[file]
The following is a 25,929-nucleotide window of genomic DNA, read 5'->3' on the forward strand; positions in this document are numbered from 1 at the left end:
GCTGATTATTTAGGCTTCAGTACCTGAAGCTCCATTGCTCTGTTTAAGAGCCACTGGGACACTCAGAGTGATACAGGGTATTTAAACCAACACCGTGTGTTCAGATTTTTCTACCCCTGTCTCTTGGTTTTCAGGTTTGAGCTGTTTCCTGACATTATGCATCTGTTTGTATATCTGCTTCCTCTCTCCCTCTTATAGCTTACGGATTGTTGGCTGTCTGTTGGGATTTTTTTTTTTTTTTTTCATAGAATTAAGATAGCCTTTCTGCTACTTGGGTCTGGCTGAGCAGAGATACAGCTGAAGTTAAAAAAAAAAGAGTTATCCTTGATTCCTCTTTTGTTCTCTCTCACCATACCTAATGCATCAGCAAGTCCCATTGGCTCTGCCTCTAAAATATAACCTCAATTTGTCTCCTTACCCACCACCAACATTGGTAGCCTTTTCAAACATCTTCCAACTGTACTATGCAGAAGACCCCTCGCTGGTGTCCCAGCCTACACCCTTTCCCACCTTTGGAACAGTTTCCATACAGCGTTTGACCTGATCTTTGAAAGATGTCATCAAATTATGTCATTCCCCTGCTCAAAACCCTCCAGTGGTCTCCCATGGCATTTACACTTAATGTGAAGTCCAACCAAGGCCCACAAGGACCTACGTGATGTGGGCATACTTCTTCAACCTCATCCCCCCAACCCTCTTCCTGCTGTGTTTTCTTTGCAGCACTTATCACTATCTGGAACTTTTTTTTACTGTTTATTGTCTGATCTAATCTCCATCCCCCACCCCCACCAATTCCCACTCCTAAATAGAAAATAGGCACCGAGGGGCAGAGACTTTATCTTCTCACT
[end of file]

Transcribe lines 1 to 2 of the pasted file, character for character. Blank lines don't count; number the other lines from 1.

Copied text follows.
The following is a 25,929-nucleotide window of genomic DNA, read 5'->3' on the forward strand; positions in this document are numbered from 1 at the left end:
GCTGATTATTTAGGCTTCAGTACCTGAAGCTCCATTGCTCTGTTTAAGAGCCACTGGGACACTCAGAGTGATACAGGGTATTTAAACCAACACCGTGTGTTCAGATTTTTCTACCCCTGTCTCTTGGTTTTCAGGTTTGAGCTGTTTCCTGACATTATGCATCTGTTTGTATATCTGCTTCCTCTCTCCCTCTTATAGCTTACGGATTGTTGGCTGTCTGTTGGGATTTTTTTTTTTTTTTTTCATAGAATTAAGATAGCCTTTCTGCTACTTGGGTCTGGCTGAGCAGAGATACAGCTGAAGTTAAAAAAAAAAGAGTTATCCTTGATTCCTCTTTTGTTCTCTCTCACCATACCTAATGCATCAGCAAGTCCCATTGGCTCTGCCTCTAAAATATAACCTCAATTTGTCTCCTTACCCACCACCAACATTGGTAGCCTTTTCAAACATCTTCCAACTGTACTATGCAGAAGACCCCTCGCTGGTGTCCCAGCCTACACCCTTTCCCACCTTTGGAACAGTTTCCATACAGCGTTTGACCTGATCTTTGAAAGATGTCATCAAATTATGTCATTCCCCTGCTCAAAACCCTCCAGTGGTCTCCCATGGCATTTACACTTAATGTGAAGTCCAACCAAGGCCCACAAGGACCTACGTGATGTGGGCATACTTCTTCAACCTCATCCCCCCAACCCTCTTCCTGCTGTGTTTTCTTTGCAGCACTTATCACTATCTGGAACTTTTTTTTACTGTTTATTGTCTGATCTAATCTCCATCCCCCACCCCCACCAATTCCCACTCCTAAATAGAAAATAGGCACCGAGGGGCAGAGACTTTATCTTCTCACT